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Adventure

The Down and Dirty Guide to Camping With Kids

6a00d83453140969e2017616650651970cIf you’re like me, no matter how much you plan, the Wing It factor always comes into play when you go camping with children. Somebody sprouts a new tooth; you forget the salt; nobody sleeps. That's why it's called adventure.

But now there's a book that can help you tame the chaos of smooshing your whole family and a ridiculous mountain of gear into a single tent. You won’t find a more comprehensive how-to on the subject than The Down and Dirty Guide to Camping With Kids. Author Helen Olsson leads you through practically every decision you need to make, from where and when to go to what to bring (less than you think) to what to cook (single best compendium of s’mores recipes ever) and how to keep the kids out of your hair (berry paints! photo safaris!).

At times Olsson, a former editor at Skiing magazine who now writes the Mad Dog Mom blog and is raising three outdoor kids of her own, is so thorough and practical with her advice she almost gives you a complex (I'm supposed to know arts and crafts?!). My husband and I take our two young daughters camping quite often, and our method basically entails writing out a list of menus on a piece of scrap paper, trying to remember to bring said list to the grocery story, laying in a lot of beer in cans (we second Olsson’s endorsement of Santa Fe Brewing Company’s Happy Camper as the perfect backcountry beer), throwing our camping gear into a big pile in the middle of the floor, shoving it into the car, and hoping we haven’t forgotten anything. You could say we have a system, but we’re not exactly systematic.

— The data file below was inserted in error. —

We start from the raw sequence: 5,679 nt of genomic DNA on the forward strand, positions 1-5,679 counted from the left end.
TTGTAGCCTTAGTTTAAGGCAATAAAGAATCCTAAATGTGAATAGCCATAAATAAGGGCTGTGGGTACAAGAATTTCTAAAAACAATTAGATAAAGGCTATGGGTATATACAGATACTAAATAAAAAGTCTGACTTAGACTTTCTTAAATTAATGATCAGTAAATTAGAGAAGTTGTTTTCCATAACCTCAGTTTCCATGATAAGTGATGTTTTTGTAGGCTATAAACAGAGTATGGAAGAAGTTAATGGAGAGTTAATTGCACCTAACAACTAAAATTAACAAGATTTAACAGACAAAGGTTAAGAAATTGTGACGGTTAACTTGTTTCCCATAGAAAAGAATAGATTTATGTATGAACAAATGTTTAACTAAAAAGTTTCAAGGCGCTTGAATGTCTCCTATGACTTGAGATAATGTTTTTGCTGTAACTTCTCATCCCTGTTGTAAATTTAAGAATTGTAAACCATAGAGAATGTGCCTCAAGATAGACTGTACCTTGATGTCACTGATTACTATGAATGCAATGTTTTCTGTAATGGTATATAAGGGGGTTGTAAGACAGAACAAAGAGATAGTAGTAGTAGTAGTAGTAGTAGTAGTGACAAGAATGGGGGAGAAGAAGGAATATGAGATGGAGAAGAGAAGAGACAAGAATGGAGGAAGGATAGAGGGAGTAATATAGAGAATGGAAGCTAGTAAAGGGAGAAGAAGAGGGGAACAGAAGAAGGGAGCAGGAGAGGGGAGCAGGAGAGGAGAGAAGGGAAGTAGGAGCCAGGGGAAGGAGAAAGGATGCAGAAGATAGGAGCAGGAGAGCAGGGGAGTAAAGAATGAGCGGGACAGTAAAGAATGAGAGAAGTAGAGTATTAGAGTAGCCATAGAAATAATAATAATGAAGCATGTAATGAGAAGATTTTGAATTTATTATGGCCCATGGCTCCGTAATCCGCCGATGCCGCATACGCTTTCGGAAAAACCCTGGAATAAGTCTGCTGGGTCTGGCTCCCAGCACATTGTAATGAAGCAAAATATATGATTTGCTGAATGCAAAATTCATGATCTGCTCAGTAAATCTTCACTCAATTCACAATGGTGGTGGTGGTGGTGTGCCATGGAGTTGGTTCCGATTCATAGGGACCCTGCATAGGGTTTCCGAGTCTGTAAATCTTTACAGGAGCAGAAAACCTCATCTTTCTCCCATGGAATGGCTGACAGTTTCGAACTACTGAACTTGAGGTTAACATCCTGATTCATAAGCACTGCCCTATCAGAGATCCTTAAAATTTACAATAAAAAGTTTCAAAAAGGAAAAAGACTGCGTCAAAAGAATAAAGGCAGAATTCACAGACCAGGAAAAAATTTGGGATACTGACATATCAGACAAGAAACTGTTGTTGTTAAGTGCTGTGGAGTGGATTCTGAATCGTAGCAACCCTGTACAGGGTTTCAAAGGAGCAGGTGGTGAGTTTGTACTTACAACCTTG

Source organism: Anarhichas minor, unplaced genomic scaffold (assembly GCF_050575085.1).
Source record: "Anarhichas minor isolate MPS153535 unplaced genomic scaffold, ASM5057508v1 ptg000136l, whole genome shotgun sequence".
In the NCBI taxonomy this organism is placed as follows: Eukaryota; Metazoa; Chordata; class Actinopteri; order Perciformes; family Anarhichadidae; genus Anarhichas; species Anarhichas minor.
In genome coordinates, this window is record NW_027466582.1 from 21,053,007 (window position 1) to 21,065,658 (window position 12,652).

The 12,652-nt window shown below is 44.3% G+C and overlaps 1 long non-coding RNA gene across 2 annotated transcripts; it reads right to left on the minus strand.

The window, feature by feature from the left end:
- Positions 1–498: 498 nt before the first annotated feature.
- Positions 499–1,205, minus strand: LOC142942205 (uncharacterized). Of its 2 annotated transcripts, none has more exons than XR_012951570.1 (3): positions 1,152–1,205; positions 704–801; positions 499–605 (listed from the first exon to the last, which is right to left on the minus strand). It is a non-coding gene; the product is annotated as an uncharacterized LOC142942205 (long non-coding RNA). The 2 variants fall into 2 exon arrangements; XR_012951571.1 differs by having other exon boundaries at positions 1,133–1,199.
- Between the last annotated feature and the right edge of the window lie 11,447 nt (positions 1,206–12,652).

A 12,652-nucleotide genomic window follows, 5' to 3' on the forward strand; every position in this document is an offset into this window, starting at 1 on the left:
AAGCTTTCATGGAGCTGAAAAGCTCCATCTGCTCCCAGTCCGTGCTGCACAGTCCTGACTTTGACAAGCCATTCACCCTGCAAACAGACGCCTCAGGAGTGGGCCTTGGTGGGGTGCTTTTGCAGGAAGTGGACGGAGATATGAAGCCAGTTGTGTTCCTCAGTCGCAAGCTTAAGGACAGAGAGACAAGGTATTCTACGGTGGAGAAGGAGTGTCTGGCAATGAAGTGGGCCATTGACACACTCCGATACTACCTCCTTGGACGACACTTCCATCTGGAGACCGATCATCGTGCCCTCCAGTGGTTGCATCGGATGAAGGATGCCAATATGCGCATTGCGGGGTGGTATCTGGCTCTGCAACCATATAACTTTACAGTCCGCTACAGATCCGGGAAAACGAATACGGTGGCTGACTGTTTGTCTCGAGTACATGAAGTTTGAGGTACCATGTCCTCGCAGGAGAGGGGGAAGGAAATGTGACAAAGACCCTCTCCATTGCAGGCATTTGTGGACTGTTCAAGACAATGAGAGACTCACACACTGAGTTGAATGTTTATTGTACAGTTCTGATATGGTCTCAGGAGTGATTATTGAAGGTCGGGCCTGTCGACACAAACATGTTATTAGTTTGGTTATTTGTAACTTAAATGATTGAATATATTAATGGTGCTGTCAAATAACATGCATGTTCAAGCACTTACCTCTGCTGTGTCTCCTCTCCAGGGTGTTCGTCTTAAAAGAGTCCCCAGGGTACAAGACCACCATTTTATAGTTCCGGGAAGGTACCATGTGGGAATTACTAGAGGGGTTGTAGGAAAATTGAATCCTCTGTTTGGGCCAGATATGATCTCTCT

Because it’s so sensible, The Down and Dirty Guide is great for everyone from seasoned backcountry veterans who want to learn a few new shortcuts to families that have never once set up a tent or banged a stake into the ground. Olsson's tone is chipper yet informative, and never condescending. You can camp a lot and still botch the basics, like leaving too late on a Friday afternoon and arriving into camp after dark with hungry, cranky kids long past their expiration date or being too lazy to reserve a site for a summer holiday weekend. Will we never learn?

The book is crammed with handy packing checklists, simple but clever camp recipes, and lots of genuinely helpful advice, like always bring your bikes and orient your tent door to the best view. Just because you have a car to fit all of your stuff in doesn’t mean you need to bring it all—you’ll only have to schlep it to and from the car once you get there. Also, never leave home without duct tape, ear plugs, or powdered electrolyte drink mixes (easier to pack, more enticing than water). No brainers, but sometimes in the mayhem, easy to overlook.